We tend to focus on airline schemes (1:1 into Avios, Virgin Flying Club, Flying Blue, Delta SkyMiles, Etihad Guest, Emirates Skywards etc) or hotel schemes (1:2 into Hilton Honors, 1:3 into Radisson Rewards, 2:3 into Marrriott Bonvoy).
In reality there are lots of other options, including High Street gift cards. I wrote this article on how to get the best value from Membership Rewards points. It is possible, if you are smart, to get over £200 of value from your 20,000 Membership Rewards points sign-up bonus.
‘Convertible currencies’ are worth more to you. It is better to have 50,000 Amex points than 50,000 Avios points. Why? Because your 50,000 Amex points would get you 50,000 Avios points if you needed them – but they could also get you a heck of a lot more besides.
Do you qualify for the Amex Gold sign-up bonus?
If you have never held an American Express card before, you will definitely get the bonus. You can skip the rest of this section!
Here is the offical wording from the Amex website:
“This new Cardmember offer is only available if you have not held a personal American Express Card within the previous 24 months. If you have held a personal American Express Card within the previous 24 months, you will be entitled to all other Card benefits, excluding the welcome offer.”
You WILL receive the 20,000 bonus points if you have not held a personal American Express card in the previous 24 months. Amex cards issued by MBNA or Lloyds Bank do not count.
You WILL receive the sign-up bonus if you have a Corporate or Business American Express card via your job, even if you receive Membership Rewards points from it.
You will WILL receive the bonus if you are only a supplementary cardholder on someone else’s American Express card. As far as Amex is concerned, that card belongs to the primarily cardholder and does not make you an ‘existing cardholder’.
If you do not qualify for the bonus, you can still apply. You still receive the other card benefits, including the two free airport lounge passes and ‘no fee in the first year’.
You get two free airport lounge visits per year
As an Amex Gold cardholder you receive free membership of Priority Pass, a global network of airport lounges. Each year you get two free airport lounge visits – either two visits for yourself or one visit for yourself and a guest.
The Priority Pass website shows you which lounges you can use including many at Heathrow and Gatwick. Additional visits after your two free ones are charged at £20 per person per visit. You receive two additional free passes each year if you renew your Amex Gold membership.
Get 10,000 bonus points for spending £15,000 per year
The earning rate on Amex Gold is 1 Membership Rewards point per £1 spent. This is OK but not exceptional – although you should put some value on having a ‘convertible’ currency. It is more flexible than Avios, Virgin Flying Club miles etc via a dedicated airline credit card.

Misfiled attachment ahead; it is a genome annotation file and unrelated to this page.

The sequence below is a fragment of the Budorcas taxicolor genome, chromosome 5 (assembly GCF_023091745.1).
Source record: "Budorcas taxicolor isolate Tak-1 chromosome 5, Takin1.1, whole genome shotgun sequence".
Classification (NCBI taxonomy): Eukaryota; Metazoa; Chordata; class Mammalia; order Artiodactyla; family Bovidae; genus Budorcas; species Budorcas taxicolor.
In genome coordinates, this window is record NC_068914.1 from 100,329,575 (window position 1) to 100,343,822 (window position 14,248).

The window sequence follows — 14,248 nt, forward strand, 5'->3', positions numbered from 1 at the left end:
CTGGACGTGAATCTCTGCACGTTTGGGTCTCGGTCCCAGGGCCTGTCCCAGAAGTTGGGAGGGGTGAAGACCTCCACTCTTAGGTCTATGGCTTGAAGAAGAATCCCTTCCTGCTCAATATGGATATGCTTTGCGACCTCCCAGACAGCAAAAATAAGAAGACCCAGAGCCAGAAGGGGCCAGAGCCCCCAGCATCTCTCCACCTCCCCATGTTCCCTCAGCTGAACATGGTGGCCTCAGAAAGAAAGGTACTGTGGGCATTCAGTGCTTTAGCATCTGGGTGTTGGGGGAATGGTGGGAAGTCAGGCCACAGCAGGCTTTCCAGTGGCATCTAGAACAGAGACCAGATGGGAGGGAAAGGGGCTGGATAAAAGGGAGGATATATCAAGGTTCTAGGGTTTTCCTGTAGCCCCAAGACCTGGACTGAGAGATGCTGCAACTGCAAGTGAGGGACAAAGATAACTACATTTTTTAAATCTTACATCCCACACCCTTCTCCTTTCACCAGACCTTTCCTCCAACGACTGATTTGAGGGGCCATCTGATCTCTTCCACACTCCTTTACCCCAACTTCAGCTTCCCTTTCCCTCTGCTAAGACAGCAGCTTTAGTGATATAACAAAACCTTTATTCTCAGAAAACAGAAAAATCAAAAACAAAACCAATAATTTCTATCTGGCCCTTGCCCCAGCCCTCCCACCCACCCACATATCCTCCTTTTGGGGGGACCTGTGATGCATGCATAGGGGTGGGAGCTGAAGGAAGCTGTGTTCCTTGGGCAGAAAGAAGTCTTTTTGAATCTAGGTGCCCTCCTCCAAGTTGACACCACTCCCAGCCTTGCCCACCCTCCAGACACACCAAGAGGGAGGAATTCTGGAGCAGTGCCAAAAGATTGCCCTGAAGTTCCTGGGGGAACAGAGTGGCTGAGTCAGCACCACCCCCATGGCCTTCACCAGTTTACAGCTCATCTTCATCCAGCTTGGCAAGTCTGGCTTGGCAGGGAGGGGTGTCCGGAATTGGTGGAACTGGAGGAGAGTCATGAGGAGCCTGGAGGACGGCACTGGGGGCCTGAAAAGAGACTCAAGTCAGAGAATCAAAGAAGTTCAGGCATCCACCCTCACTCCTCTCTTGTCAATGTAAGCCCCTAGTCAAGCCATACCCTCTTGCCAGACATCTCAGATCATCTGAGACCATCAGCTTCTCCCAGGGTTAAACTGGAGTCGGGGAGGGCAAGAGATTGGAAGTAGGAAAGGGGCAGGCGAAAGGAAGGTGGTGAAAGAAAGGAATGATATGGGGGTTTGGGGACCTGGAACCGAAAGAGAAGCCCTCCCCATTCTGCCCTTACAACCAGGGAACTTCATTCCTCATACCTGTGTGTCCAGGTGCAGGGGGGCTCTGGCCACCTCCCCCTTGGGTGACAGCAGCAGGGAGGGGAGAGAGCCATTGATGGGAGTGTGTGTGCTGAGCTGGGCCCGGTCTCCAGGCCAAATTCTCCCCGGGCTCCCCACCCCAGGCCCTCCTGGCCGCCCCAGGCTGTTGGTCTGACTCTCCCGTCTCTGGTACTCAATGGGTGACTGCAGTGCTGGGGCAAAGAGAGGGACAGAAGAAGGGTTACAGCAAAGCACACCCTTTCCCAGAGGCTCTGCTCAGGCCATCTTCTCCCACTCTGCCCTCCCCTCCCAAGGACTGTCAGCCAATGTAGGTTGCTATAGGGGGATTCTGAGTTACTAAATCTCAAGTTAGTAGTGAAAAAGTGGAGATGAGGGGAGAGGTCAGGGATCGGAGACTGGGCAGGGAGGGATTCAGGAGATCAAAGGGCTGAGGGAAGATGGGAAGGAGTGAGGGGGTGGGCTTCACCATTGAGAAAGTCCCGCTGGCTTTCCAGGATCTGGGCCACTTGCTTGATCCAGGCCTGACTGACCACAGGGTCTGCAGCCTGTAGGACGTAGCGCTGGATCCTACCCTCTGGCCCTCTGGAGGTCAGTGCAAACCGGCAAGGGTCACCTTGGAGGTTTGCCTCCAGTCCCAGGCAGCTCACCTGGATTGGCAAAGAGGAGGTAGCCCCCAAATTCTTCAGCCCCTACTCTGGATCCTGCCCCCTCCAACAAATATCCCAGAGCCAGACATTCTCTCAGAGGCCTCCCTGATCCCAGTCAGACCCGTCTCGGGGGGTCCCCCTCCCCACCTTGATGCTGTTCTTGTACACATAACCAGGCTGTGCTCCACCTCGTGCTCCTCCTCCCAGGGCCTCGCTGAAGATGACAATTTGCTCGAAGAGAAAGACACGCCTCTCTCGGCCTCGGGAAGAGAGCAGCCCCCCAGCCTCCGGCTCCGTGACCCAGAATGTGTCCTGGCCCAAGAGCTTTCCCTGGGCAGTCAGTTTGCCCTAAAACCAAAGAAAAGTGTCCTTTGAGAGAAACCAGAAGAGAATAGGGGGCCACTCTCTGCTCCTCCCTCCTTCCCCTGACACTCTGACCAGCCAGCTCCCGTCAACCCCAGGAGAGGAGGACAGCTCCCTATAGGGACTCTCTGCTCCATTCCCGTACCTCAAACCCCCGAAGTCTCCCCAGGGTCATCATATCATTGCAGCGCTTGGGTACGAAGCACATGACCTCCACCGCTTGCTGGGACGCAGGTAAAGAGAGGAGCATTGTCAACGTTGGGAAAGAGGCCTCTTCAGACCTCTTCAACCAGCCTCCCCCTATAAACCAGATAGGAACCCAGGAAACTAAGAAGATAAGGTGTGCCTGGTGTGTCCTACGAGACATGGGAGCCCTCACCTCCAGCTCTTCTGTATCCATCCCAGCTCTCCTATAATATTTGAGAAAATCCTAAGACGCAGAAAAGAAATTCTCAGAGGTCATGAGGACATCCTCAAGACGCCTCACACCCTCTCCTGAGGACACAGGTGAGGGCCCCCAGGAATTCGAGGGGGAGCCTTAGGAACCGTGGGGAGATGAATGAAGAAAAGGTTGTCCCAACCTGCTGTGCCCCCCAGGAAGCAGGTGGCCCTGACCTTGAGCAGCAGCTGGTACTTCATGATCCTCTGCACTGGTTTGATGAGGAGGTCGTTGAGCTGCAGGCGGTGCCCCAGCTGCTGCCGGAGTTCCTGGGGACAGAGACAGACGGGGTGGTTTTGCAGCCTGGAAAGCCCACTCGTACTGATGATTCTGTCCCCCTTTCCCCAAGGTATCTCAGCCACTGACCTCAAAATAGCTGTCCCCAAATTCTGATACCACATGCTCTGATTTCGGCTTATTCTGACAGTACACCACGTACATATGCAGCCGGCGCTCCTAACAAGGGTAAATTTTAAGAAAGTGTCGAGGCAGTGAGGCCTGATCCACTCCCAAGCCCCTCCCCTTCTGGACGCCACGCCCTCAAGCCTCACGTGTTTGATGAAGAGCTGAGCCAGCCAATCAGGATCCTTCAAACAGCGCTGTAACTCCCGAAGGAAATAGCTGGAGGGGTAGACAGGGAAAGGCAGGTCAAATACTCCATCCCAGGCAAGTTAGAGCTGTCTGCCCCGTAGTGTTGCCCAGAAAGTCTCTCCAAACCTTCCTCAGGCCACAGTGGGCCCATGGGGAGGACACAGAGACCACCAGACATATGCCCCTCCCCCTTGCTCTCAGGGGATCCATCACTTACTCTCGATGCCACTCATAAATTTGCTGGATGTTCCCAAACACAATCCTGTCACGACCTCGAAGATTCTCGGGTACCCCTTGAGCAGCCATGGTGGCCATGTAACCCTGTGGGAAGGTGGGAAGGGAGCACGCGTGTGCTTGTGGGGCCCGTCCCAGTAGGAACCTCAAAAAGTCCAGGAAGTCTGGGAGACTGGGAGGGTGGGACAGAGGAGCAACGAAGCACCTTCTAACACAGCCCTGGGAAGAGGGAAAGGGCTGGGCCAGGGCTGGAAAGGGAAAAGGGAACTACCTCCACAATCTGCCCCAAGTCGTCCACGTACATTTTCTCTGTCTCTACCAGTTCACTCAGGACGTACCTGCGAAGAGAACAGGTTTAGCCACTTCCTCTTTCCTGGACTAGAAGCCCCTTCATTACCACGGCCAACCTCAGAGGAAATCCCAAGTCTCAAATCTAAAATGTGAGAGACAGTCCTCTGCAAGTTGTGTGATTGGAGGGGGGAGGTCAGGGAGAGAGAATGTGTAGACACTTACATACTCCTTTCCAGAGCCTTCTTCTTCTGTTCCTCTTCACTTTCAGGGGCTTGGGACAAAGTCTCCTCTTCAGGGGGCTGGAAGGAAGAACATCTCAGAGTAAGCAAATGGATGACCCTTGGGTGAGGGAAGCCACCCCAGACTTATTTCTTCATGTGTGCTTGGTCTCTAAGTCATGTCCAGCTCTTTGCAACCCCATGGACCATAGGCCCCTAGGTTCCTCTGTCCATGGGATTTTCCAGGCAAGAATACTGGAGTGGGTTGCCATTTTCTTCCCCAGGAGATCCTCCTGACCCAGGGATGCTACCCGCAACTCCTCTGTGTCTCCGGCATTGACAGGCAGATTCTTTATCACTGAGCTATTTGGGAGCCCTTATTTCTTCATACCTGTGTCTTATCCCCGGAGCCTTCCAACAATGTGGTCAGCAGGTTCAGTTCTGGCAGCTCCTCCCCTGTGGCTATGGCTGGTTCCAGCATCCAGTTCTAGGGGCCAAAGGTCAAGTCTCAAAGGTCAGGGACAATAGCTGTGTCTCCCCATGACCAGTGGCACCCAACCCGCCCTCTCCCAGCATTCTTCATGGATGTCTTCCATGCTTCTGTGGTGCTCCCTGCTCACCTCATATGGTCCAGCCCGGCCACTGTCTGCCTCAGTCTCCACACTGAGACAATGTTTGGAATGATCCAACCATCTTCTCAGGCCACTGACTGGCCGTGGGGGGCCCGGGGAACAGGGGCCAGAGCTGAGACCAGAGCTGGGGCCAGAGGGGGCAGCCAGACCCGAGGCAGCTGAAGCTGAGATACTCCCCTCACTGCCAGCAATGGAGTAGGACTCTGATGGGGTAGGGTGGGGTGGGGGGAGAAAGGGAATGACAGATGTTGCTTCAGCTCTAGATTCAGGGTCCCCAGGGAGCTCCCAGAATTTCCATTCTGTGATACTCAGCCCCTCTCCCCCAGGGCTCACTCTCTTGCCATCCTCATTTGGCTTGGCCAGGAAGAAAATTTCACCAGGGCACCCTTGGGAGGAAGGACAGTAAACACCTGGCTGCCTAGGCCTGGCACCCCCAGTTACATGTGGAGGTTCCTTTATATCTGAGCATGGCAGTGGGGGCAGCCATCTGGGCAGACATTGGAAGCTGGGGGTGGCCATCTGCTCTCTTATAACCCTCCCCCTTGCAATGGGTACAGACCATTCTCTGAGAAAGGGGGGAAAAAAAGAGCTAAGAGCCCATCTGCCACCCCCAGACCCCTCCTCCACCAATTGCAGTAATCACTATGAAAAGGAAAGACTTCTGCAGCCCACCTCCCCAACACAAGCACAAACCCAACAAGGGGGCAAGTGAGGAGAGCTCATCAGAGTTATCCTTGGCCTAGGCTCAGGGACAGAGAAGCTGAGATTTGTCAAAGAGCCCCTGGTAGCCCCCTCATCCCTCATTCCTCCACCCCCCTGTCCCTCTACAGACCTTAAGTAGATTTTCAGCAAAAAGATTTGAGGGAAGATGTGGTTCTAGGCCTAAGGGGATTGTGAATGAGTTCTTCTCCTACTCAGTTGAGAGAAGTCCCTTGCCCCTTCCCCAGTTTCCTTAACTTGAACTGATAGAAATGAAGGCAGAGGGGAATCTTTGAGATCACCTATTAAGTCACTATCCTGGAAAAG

However, if you can spend £15,000 per year on your Amex Gold, the maths changes. You would receive 10,000 bonus points at the end of your card year. If you spent exactly £15,000, this means you would have earned 25,000 points – a rate of 1.6 points per £1. This is very good going.
Those are the key perks of American Express Preferred Rewards Gold as I see them. There are various other benefits attached to the card as well, including:
- double points for foreign spending (but there is a 3% fee for FX charges, so this is only a good deal if you are spending money your employer will reimburse)
- double points on airline transactions – this can be very lucrative if you buy a lot of flights
- 10% discount and free additional driver on Hertz bookings
- $75 in-hotel credit and an upgrade (based on availability at check-in) when booking 350 4-5 star hotels worldwide
The American Express Preferred Rewards Gold credit card is a low cost (zero cost, actually, in Year 1) and high reward way to begin a relationship with Amex.
The 20,000 Membership Rewards points bonus is certainly worth having, if you qualify.
You will still need a good Visa or Mastercard for places where Amex isn’t accepted of course. Here are my suggestions for the best miles and points Visa and Mastercard cards.
Over time your card needs may change. Most people move on to the British Airways Premium Plus American Express because of the hugely valuable 2-4-1 companion voucher – but Amex Gold is a good way to get started. Even if you eventually decide that the miles and points hobby is not for you, there are still plenty of other valuable ways to use your Membership Rewards points.
Disclaimer: Head for Points is a journalistic website. Nothing here should be construed as financial advice, and it is your own responsibility to ensure that any product is right for your circumstances. Recommendations are based primarily on the ability to earn miles and points and do not consider interest rates, service levels or any impact on your credit history. By recommending credit cards on this site, I am – technically – acting as a credit broker. Robert Burgess, trading as Head for Points, is regulated and authorised by the Financial Conduct Authority to act as a credit broker.